• Sun. Apr 11th, 2021

mccoy.ventures

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The Peace Reporters

By mid-July, taking a photo at the Portland protests became next to impossible unless you were resigned to taking a photo of 10 live-streamers crowding in for a good shot. It feels like every inch of the downtown federal courthouse is surveilled by people documenting the protests on social media, footage that police sift through to identify protesters to arrest later on. 

Every moment, a hundred cameras are focused on the police. But for some cursed reason, I cannot find a video of the moment they tossed me down the steps of the federal courthouse. To be clear, it was only a few steps. But hey, hot take: a few is a few too many. 

It didn’t matter to them that I was wearing a stupid bike helmet that had the word “PRESS” in a large font taped all over it; it didn’t matter that I was wearing the stupid badge that had an equally large “PRESS” on it. I am 5’4” and mindful not to make any sudden movements if a group of officers in full camouflage begins storming toward me. That didn’t matter either. 

I faced them with my badge in one hand and my cellphone held high in the other, walking backward slowly and deliberately. I knew where the few stairs leading down to the sidewalk were. Don’t trip, I told myself. My thoughts cut off abruptly when camo overwhelmed my field of vision, and I went flying in the air. I landed hard on the ground at the bottom of the steps, cushioned slightly by my backpack, which is also marked with a stupid little sign that says “PRESS.”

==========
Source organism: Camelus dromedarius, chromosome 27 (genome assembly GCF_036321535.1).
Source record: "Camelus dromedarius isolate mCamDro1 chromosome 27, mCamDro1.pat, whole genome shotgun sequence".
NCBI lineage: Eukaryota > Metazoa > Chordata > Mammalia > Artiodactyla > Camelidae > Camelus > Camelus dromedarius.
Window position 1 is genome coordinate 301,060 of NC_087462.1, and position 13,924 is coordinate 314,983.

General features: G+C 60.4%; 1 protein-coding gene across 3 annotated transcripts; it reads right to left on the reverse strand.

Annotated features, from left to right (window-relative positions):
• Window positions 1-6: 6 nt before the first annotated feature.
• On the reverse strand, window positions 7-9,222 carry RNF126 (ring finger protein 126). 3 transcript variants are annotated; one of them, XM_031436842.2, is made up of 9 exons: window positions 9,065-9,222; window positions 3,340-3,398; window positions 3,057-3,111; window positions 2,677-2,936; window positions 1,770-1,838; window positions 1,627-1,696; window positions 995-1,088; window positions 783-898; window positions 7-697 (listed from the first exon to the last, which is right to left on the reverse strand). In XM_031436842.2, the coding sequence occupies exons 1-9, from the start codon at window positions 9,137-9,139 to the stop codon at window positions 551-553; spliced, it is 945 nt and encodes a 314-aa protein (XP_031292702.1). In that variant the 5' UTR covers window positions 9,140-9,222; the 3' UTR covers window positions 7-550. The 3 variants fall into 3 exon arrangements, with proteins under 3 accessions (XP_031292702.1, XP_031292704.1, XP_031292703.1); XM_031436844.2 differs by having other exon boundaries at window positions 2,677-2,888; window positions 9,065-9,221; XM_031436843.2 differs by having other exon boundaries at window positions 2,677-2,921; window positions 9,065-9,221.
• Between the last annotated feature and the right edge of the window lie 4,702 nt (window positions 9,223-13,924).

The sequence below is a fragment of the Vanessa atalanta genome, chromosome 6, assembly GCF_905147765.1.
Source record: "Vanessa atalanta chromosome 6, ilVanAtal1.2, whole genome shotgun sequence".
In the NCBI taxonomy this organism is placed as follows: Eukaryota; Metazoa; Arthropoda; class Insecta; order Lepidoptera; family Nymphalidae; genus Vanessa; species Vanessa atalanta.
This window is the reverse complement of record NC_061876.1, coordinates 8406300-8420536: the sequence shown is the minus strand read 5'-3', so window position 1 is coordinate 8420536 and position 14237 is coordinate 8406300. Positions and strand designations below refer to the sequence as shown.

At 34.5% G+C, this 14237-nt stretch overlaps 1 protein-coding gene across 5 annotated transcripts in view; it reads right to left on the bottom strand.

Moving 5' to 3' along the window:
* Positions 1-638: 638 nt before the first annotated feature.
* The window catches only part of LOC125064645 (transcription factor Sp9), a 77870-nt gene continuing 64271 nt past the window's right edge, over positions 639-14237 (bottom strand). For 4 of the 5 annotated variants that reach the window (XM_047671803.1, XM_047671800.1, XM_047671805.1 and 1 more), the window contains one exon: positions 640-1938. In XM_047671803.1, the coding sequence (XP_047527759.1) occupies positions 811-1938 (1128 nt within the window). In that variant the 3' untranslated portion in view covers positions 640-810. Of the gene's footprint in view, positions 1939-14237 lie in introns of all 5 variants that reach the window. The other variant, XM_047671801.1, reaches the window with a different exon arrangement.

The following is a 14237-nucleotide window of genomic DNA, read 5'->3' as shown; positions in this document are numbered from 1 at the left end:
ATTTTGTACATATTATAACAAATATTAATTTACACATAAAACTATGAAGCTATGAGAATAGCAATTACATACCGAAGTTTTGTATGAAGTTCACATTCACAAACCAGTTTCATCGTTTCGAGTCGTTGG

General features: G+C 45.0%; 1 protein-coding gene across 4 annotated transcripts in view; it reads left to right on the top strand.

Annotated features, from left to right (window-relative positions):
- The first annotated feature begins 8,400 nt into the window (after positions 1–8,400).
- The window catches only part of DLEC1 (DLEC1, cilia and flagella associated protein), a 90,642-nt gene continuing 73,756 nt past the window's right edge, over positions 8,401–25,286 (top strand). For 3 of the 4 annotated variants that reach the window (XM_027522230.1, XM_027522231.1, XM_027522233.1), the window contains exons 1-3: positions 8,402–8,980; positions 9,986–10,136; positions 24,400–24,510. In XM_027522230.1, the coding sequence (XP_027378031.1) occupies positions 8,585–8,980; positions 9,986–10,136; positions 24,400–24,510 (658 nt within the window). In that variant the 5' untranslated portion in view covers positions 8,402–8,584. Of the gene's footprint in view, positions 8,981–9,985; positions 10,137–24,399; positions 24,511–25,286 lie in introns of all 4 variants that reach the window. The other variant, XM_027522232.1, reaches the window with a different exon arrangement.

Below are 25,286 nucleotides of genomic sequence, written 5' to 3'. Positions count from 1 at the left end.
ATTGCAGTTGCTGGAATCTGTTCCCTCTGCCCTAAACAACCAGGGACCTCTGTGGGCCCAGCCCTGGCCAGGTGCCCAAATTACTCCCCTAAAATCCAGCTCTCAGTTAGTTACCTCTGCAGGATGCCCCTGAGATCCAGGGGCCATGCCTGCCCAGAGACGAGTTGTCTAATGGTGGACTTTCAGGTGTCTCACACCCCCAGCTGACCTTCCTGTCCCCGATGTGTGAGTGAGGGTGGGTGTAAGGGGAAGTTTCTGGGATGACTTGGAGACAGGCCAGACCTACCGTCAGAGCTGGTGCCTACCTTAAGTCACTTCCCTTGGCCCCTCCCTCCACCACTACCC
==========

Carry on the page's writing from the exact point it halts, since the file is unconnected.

The first thing I saw after falling was a woman breaking from a shield phalanx to pull me up to my feet. She looked frightened; when someone’s lying on the ground, it’s a prelude to an arrest. “I’m okay, I’m okay,” I repeated, as though I were in any position to convince anyone of anything. 

I recorded the moment I was shoved. The camera’s vision whirls as my phone clatters to the ground. After I pick it up again and the image resolves once more, the camera shows the courthouse as I back away trying to regroup. My heart is pounding. I try not to breathe too heavily, at least not while tear gas canisters were still being shot into the crowd. 

The next day, I looked for other videos of when the police pushed through, other videos taken by other protesters, hoping for another perspective on the moment they attacked me. 

I had some luck. I found one where me and my stupid helmet bob into view for a few seconds. The camera looks away, perhaps so the filmer can turn and run, and then it flips back and I appear again for a second, still walking backward. I disappear from view when a fuzzy blur of protesters flees the oncoming wave of cops. When the image refocuses, the police have someone pinned to the ground — probably someone who had been standing near me — and are macing nearby protesters. 

And as for me and my dumb bike helmet? I’m gone. There’s no sign of me. Despite the sea of cameras, that moment vanished into the ether, like a thousand other far more violent indignities wrought on other vulnerable bodies. All I really have left are my scrapes and bruises.

Reported by Sarah Jeong